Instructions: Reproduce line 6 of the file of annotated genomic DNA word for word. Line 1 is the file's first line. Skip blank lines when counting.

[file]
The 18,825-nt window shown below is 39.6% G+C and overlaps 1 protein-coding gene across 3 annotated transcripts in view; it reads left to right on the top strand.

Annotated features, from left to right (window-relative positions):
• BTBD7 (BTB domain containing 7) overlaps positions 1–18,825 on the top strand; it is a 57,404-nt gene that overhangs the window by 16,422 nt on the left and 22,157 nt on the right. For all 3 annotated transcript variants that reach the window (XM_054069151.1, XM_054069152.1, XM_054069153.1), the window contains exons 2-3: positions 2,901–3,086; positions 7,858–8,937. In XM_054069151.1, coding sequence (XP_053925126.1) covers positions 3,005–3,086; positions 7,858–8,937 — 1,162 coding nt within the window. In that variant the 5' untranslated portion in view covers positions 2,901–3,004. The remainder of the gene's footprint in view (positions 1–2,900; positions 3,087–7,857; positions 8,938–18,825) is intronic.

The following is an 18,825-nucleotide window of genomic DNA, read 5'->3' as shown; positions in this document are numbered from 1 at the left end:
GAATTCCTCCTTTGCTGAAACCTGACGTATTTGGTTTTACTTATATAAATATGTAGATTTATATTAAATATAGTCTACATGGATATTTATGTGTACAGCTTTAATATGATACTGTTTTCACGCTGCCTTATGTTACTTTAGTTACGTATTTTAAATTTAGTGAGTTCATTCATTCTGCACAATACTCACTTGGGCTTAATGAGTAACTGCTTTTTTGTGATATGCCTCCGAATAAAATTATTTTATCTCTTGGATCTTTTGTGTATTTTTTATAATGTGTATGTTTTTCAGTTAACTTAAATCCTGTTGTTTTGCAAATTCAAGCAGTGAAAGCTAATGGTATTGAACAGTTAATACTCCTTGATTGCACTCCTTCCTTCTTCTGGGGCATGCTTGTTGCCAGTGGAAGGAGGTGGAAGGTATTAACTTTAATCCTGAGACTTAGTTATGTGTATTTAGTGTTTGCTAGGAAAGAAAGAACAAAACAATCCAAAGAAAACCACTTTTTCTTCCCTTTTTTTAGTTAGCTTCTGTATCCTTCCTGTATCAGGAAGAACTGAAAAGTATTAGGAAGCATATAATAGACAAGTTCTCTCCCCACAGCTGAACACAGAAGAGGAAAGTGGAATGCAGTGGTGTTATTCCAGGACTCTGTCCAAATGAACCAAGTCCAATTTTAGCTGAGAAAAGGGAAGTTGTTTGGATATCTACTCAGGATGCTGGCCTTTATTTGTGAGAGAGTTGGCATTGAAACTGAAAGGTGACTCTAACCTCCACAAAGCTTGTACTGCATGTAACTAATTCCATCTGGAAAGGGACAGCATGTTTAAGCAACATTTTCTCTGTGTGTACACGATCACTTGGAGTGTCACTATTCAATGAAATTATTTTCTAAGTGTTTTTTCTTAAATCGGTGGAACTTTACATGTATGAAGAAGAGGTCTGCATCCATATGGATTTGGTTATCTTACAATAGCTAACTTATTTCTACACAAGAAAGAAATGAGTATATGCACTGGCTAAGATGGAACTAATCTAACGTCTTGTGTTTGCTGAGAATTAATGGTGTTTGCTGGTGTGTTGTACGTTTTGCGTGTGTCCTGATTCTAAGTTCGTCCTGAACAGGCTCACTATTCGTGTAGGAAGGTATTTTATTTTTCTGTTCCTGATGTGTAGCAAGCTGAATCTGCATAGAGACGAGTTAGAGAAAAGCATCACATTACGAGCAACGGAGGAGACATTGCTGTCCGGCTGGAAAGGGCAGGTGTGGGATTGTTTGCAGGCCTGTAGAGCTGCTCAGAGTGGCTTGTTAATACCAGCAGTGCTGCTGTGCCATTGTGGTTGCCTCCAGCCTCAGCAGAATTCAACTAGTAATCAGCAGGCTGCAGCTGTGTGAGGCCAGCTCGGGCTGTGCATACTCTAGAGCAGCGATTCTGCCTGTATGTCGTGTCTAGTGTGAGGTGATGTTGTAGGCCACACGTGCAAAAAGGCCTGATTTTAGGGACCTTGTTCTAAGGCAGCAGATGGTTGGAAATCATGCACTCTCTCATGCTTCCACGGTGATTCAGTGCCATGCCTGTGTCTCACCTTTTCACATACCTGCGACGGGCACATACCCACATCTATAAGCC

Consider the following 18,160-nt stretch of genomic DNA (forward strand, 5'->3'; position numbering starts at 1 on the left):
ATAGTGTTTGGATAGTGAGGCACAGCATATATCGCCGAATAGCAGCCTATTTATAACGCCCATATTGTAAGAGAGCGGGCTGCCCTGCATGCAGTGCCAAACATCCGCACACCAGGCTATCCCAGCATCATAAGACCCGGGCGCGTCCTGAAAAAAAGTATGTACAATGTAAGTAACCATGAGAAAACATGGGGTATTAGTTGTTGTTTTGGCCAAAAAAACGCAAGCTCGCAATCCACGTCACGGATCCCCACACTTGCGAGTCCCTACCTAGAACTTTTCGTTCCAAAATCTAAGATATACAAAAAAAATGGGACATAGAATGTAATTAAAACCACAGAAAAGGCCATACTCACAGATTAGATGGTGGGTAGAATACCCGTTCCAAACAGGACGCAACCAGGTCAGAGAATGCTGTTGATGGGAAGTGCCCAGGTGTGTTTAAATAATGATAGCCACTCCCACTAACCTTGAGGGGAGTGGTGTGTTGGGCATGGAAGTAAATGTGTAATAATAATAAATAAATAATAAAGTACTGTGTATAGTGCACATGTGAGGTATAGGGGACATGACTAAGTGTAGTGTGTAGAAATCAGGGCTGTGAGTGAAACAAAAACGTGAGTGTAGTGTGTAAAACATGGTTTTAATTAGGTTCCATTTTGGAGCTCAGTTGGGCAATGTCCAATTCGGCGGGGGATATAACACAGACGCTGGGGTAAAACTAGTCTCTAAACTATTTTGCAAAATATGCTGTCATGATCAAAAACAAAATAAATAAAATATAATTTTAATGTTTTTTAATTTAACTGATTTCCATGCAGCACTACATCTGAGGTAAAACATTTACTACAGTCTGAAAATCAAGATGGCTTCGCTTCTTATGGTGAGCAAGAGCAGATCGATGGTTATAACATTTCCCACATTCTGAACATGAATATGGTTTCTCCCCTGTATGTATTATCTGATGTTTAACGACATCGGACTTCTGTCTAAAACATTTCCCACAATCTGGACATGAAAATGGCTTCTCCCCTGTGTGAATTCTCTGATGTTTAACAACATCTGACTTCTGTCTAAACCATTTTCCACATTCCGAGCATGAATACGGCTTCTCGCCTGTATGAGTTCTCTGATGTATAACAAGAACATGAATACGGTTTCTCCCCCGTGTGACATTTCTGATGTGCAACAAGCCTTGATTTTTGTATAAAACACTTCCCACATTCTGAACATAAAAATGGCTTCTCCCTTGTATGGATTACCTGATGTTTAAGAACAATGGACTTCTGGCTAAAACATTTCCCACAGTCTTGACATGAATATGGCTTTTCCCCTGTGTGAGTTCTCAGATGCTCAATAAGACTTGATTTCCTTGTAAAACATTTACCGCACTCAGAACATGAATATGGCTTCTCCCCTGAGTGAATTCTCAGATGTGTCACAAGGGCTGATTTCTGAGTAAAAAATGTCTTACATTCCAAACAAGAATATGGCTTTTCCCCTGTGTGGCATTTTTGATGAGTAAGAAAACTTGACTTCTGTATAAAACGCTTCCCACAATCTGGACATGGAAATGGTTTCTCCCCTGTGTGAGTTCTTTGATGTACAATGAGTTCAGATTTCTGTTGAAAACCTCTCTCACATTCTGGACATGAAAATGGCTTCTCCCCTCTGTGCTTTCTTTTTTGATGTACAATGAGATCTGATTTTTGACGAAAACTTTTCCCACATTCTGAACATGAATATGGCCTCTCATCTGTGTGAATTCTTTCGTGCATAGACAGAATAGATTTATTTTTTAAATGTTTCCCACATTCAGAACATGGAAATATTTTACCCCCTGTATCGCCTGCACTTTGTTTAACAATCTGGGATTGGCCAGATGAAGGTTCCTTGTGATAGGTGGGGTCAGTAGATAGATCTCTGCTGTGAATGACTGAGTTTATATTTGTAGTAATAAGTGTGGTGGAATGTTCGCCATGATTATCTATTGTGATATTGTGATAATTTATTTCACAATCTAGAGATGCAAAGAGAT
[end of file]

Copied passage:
Consider the following 18,160-nt stretch of genomic DNA (forward strand, 5'->3'; position numbering starts at 1 on the left):